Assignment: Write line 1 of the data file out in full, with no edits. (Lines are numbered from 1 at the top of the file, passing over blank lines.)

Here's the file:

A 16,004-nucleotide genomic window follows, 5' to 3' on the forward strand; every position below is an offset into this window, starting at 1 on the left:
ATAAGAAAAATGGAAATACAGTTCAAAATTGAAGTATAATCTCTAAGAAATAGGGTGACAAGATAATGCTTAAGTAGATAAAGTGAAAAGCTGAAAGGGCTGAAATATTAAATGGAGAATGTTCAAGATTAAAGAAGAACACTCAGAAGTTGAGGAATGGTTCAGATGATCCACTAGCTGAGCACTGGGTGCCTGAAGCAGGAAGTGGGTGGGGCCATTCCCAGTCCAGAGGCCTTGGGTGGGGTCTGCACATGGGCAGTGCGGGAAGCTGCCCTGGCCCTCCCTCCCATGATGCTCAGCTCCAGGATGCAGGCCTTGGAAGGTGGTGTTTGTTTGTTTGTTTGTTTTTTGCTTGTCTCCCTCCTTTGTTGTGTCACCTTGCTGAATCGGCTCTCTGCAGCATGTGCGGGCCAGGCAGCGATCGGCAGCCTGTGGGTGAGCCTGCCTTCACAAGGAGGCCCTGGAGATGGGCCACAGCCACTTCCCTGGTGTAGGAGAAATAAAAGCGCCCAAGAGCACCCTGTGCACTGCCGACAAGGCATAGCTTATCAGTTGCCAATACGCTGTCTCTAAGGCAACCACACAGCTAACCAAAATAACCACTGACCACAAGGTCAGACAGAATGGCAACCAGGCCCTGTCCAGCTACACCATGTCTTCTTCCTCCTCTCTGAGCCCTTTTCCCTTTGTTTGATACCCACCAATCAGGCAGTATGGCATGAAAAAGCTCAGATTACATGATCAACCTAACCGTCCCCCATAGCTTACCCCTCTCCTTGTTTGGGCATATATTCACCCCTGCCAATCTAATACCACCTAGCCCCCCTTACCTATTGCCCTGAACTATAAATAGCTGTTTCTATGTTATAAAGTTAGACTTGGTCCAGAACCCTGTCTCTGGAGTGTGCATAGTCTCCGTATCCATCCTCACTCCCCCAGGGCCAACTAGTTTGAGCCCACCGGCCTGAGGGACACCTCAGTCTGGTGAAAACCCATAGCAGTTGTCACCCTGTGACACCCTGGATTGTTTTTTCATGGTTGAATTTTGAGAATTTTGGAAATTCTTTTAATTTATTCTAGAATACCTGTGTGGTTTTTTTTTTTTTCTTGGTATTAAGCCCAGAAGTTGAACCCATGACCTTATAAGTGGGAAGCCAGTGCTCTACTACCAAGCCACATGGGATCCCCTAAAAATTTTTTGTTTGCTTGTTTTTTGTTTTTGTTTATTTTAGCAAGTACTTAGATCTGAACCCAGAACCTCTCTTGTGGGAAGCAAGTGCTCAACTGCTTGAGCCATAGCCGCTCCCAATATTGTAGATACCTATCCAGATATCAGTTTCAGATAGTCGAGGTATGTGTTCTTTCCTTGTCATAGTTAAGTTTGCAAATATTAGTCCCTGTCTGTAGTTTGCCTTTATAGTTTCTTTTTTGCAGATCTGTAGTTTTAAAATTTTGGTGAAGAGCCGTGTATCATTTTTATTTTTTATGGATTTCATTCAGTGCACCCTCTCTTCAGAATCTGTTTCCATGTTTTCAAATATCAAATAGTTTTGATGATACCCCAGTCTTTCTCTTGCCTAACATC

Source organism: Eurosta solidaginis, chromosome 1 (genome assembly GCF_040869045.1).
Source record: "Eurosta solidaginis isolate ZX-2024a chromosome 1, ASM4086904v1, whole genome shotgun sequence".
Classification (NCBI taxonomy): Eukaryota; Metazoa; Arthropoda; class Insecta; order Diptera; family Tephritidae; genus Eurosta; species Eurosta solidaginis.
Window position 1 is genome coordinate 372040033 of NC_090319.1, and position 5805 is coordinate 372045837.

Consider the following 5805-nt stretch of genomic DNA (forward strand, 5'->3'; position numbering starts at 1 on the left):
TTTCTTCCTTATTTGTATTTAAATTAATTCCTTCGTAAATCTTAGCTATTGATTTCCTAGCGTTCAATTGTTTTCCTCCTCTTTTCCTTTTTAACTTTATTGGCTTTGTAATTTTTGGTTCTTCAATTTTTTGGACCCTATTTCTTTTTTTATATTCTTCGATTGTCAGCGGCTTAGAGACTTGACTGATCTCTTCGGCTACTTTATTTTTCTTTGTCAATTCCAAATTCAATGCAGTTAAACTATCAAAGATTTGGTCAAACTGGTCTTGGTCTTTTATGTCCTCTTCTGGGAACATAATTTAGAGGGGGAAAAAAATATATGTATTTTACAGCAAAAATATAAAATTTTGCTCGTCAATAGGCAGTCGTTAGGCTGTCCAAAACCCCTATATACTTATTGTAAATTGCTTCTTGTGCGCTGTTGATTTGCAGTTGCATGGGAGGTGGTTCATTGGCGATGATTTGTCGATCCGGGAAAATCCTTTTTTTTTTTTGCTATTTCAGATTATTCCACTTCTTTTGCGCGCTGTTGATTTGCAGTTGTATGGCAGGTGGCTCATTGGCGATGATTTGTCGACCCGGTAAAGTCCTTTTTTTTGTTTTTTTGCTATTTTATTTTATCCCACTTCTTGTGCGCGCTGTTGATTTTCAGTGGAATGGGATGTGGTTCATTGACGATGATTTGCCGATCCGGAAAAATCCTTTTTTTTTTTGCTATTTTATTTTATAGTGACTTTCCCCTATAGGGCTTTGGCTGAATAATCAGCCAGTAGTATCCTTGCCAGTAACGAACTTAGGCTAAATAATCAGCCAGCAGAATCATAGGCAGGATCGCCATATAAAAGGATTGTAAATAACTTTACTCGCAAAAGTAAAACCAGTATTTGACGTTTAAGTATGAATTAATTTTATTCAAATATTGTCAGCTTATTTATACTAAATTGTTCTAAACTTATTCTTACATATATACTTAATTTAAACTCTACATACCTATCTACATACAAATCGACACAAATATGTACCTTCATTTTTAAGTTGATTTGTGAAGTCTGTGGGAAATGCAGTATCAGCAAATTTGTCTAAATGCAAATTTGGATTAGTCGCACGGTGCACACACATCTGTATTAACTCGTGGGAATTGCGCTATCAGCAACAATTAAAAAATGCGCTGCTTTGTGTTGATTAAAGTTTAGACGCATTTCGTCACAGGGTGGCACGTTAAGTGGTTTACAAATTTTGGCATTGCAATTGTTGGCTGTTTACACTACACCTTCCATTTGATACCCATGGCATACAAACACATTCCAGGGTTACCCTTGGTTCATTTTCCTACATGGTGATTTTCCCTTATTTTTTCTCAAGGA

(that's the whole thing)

A 16,004-nucleotide genomic window follows, 5' to 3' on the forward strand; every position below is an offset into this window, starting at 1 on the left: